Children’s Health has begun offering patients an ingestible microchip and digital patch that can track whether an individual takes his or her medicine and monitors their diagnostics afterward. The technology is part of the health system’s initiative to expand its telehealth programs and bolster the portfolio of its investment arm, which now includes relationships with four companies.
“We have a percentage of medically fragile children, and it’s imperative they take their medication,” said Julie Hall-Barrow, Children’s vice president of virtual health and innovation. “We’re now driving the care plan to see if it’s in action.”
The technology comes from Proteus Digital Health, a Silicon Valley-based company founded by Mark Zdeblick, Dr. George Savage, and CEO Andrew Thompson in 2004. Proteus places the prescribed pill and a microchip the size of a minced garlic flake into a capsule, which the patient then swallows. The capsule communicates with a patch that is worn on patients’ torsos, letting the software system know that the medication has been ingested. The patch then continues to monitor the patient’s diagnostics, reporting real-time data that can be accessed by a patient, care team, or attending doctor via a digital platform. Children’s is providing its patients iPad minis for monitoring.
The partnership represents the healthcare system’s fourth technology relationship developed through Children’s Health Ventures, which supports startups that offer innovative ways to deliver healthcare. This arrangement differs in that Children’s did not invest in it like it did the others: the urgent care startup Mend, the analytics platform Pieces, and the physical activity software company GoNoodle.
“Your ZIP code shouldn’t determine whether access [to care] is available or not,” Hall-Barrow said. “What we’re focused on is how to remove the barrier of distance and the barrier of access to the provider.”
Children’s solidified its partnership with Proteus in May and is launching the program with liver and kidney transplant patients initially. The first patient to use the technology is a 5-year-old girl who recently received a kidney transplant from her father. It has already identified 75 patients to serve as its first cohort for the treatment. While Children’s is not investing in the company, it is planning to rollout the technology across its departments, subject to usage regulations outlined by the Texas Health and Human Services Commission. It expects to eventually develop the technology, which is currently being provided to the targeted patients for free, as a billable service.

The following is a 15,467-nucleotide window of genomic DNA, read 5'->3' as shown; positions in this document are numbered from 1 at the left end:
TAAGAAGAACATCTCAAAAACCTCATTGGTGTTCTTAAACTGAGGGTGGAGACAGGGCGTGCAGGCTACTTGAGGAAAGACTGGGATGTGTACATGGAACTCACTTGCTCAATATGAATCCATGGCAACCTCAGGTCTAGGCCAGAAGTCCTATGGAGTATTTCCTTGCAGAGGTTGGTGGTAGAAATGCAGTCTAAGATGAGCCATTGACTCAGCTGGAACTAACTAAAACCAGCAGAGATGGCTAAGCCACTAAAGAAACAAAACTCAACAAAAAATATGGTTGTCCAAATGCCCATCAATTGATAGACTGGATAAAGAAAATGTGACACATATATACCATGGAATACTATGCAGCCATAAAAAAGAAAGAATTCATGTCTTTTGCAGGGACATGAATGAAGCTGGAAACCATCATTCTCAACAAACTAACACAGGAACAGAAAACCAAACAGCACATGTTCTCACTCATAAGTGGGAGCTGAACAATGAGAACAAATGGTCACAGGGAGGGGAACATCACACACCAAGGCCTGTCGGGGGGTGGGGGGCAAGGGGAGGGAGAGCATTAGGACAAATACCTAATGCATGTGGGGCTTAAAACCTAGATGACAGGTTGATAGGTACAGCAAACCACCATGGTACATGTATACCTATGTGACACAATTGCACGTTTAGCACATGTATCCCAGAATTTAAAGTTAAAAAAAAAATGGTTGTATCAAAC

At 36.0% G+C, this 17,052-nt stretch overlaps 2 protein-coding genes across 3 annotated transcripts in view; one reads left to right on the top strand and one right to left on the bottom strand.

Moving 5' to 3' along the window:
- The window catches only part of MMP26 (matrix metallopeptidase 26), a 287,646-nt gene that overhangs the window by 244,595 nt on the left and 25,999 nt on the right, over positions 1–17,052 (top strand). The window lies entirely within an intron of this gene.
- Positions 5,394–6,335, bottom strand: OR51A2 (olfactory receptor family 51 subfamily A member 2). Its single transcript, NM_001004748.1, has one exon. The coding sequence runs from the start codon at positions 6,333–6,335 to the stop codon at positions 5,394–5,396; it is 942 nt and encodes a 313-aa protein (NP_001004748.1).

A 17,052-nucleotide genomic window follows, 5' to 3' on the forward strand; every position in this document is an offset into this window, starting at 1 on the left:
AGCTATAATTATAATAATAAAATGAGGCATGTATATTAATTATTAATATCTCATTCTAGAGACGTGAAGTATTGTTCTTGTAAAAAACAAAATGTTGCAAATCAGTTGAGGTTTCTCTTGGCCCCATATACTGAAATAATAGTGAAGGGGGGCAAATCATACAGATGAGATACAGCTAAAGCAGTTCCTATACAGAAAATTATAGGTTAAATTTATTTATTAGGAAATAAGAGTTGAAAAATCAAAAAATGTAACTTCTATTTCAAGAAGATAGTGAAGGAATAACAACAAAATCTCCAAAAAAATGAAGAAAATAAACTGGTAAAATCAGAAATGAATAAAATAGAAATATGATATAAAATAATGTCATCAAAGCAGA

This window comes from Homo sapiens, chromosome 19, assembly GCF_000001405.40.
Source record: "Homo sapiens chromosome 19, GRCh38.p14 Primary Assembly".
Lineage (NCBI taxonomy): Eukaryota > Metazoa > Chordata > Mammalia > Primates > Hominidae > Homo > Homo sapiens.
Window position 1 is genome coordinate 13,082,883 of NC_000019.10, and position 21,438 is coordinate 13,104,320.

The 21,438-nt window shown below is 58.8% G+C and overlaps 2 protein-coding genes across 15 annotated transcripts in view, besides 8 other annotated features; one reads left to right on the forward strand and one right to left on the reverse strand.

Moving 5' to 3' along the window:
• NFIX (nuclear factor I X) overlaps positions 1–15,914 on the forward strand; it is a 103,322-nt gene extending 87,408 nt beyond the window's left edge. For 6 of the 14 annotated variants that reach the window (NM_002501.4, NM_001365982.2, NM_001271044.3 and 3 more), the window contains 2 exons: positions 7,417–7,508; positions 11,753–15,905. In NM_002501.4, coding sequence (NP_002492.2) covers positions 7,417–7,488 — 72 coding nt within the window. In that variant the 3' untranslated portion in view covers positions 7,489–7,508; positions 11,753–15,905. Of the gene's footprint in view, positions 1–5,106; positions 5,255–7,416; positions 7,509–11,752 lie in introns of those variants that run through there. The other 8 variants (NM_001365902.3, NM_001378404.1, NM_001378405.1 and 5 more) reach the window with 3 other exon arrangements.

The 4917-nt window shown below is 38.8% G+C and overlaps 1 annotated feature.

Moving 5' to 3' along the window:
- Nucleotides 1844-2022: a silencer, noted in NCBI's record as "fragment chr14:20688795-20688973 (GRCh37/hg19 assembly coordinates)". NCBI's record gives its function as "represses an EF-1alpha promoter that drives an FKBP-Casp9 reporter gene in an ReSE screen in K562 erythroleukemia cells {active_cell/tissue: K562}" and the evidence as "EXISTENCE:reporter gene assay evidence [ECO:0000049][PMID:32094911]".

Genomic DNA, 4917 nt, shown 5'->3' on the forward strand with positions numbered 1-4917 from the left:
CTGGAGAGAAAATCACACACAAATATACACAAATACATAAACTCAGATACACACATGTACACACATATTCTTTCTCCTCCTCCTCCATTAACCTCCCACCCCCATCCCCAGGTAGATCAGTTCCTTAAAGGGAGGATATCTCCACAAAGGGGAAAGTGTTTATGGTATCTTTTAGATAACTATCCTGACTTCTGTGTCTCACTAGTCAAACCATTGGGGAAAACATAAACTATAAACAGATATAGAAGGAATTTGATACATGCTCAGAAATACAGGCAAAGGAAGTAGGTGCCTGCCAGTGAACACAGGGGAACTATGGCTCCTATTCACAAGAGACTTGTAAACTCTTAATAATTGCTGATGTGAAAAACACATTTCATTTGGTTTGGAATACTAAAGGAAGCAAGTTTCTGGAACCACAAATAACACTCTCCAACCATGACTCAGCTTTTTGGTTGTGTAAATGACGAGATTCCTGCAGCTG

Proteus, which has about 200 employees and has raised more than $400 million, spent the last several years developing the technology and getting approval from the Food and Drug Administration. With clearance as a sensor technology, children can safely consume up to 30 microchips daily; they are made of copper, magnesium, and silicon. Microchips pass through the normal bowel cycle. Proteus introduced its product to the market last year and has since rolled out to three health systems in California. The Dallas healthcare system represents the first children’s organization to adopt the technology.
“Over the last four years, we have been working to identify where this technology will create the most value for physicians, care teams, patients, and their families,” said Molly O’Neill, Proteus’ chief commercial officer. “The pediatric use is really the next evolutionary step for the company.”
It’s the next step for Children’s, too. Children’s made big strides with its telehealth program in 2015, expanding its telemedicine program across 57 schools throughout Dallas-Fort Worth. It then invested in GoNoodle, which provides interactive videos to keep children active, and Dallas-based Mend, a startup that offers on-demand home healthcare services. Its most recent investment was in Pieces Technologies, which provides healthcare systems and community organizations data analytics for better care.
Children’s only makes partnerships with companies that develop technology that it is willing to implement in its healthcare system.
“We don’t want to just be a partner; we want to be a user,” Hall-Barrow said. “We want to … be a leader in the country for how we use them and how we co-develop them.”